The Ground Wire
The term "ground" refers to a connection to the earth, which acts as a reservoir of charge. A ground wire provides a conducting path to the earth which is independent of the normal current-carrying path in an electrical appliance. As a practical matter in household electric circuits, it is connected to the electrical neutral at the service panel to gaurantee a low enough resistance path to trip the circuit breaker in case of an electrical fault (see illustration below). Attached to the case of an appliance, it holds the voltage of the case at ground potential (usually taken as the zero of voltage). This protects against electric shock. The ground wire and a fuse or breaker are the standard safety devices used with standard electric circuits.
Is the ground wire necessary? The appliance will operate normally without the ground wire because it is not a part of the conducting path which supplies electricity to the appliance. In fact, if the ground wire is broken or removed, you will normally not be able to tell the difference. But if high voltage has gotten in contact with the case, there may be a shock hazard. In the absence of the ground wire, shock hazard conditions will often not cause the breaker to trip unless the circuit has a ground fault interrupter in it. Part of the role of the ground wire is to force the breaker to trip by supplying a path to ground if a "hot" wire comes in contact with the metal case of the appliance.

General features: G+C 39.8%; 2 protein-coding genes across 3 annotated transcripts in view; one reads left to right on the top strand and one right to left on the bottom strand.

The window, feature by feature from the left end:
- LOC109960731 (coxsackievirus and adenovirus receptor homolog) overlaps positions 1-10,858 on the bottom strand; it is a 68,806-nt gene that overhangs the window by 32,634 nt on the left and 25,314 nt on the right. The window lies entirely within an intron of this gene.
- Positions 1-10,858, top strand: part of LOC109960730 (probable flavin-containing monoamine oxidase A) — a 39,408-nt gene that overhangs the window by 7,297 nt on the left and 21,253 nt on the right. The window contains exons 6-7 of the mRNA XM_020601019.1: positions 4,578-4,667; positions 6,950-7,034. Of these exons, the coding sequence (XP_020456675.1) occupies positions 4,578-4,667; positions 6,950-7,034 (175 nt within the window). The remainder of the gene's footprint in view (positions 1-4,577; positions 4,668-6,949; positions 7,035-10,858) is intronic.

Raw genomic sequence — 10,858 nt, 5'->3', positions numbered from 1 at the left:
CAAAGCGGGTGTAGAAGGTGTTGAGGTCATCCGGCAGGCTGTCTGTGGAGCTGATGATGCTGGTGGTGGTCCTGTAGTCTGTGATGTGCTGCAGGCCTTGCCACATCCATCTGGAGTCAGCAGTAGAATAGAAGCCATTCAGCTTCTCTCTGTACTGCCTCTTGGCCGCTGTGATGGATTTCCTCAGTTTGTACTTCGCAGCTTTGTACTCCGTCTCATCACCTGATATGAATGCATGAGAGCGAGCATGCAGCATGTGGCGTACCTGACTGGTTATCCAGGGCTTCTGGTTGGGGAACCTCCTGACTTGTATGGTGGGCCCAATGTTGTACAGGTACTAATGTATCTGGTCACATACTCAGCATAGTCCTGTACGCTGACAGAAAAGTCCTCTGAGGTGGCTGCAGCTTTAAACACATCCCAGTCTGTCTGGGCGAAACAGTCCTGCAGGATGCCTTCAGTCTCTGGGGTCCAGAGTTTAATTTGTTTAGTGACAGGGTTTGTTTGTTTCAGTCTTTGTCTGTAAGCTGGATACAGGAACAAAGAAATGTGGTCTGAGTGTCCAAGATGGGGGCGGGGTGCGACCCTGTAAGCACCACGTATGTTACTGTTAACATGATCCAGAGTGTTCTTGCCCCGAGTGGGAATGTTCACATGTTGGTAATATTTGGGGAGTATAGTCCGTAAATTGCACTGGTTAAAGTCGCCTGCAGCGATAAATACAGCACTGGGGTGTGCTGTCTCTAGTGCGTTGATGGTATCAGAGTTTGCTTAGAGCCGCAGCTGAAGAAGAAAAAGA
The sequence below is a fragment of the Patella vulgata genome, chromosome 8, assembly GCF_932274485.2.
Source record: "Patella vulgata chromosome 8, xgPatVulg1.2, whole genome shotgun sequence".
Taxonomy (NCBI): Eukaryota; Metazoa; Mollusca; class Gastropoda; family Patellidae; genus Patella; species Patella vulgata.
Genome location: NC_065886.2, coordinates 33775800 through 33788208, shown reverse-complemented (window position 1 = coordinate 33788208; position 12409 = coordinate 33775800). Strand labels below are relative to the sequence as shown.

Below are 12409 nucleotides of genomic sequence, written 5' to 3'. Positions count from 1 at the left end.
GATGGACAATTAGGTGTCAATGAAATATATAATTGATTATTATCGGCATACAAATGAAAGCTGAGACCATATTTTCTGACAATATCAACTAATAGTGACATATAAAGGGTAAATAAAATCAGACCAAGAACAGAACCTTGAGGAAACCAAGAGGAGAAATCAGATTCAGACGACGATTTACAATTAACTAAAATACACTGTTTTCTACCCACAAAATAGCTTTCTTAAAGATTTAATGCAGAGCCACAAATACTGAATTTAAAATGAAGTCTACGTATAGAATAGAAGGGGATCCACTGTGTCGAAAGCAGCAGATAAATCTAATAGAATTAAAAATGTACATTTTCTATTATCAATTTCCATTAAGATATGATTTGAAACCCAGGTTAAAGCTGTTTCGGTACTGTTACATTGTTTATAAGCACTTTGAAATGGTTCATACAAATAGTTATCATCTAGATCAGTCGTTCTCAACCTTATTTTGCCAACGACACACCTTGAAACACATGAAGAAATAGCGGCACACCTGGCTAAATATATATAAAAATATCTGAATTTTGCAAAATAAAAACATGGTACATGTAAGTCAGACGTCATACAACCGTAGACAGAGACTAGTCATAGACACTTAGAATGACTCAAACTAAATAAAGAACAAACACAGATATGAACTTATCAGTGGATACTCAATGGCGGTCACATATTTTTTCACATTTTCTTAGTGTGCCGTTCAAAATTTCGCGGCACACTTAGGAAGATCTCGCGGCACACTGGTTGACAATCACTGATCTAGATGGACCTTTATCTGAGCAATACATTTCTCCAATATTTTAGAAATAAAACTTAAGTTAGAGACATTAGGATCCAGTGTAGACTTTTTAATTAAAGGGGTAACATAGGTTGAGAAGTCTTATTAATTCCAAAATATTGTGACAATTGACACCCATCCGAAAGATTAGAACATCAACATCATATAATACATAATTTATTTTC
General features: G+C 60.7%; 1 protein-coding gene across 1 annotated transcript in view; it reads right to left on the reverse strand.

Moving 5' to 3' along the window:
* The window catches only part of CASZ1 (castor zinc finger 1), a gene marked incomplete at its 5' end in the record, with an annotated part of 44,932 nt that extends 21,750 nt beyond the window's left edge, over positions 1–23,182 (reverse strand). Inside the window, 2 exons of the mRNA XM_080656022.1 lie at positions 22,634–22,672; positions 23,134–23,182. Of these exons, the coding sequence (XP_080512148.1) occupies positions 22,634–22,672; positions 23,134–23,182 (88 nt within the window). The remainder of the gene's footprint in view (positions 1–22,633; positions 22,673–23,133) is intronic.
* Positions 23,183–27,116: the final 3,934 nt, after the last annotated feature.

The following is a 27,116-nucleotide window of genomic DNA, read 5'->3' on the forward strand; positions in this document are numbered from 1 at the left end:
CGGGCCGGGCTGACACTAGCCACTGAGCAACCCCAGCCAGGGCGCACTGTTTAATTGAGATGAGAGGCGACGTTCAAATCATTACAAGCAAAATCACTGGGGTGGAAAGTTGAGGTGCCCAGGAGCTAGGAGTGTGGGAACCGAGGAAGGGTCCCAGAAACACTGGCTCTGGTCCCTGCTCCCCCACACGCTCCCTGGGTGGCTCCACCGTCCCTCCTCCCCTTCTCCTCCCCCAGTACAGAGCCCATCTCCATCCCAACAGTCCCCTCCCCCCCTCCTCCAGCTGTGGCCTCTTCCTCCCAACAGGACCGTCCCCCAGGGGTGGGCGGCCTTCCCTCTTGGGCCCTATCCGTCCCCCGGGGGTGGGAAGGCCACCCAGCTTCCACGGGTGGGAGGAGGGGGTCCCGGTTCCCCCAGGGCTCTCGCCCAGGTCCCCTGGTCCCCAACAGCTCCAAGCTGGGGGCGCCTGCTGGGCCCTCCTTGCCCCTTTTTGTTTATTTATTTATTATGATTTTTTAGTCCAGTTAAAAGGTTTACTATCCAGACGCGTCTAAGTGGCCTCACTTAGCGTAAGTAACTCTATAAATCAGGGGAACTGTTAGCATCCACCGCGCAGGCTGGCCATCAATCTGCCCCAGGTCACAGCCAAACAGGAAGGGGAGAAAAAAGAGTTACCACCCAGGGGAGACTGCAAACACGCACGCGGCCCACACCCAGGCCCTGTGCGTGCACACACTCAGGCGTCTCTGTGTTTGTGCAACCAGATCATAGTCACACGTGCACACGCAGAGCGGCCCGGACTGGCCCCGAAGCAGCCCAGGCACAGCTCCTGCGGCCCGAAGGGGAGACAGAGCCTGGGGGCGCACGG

In the event of an electrical fault which brings dangerous high voltage to the case of an appliance, you want the circuit breaker to trip immediately to remove the hazard. If the case is grounded, a high current should flow in the appliance ground wire and trip the breaker. That's not quite as simple as it sounds - tying the ground wire to a ground electrode driven into the earth is not generally sufficient to trip the breaker, which was surprising to me. The U.S. National Electric Code Article 250 requires that the ground wires be tied back to the electrical neutral at the service panel. So in a line-to-case fault, the fault current flows through the appliance ground wire to the service panel where it joins the neutral path, flowing through the main neutral back to the center-tap of the service transformer. It then becomes part of the overall flow, driven by the service transformer as the electrical "pump", which will produce a high enough fault current to trip the breaker. In the electrical industry, this process of tying the ground wire back to the neutral of the transformer is called "bonding", and the bottom line is that for electrical safety you need to be both grounded and bonded.
This just touches the tip of the iceberg of the major subject of proper grounding and bonding of electrical systems. See Mike Holt's site for further information.
Practical circuit concepts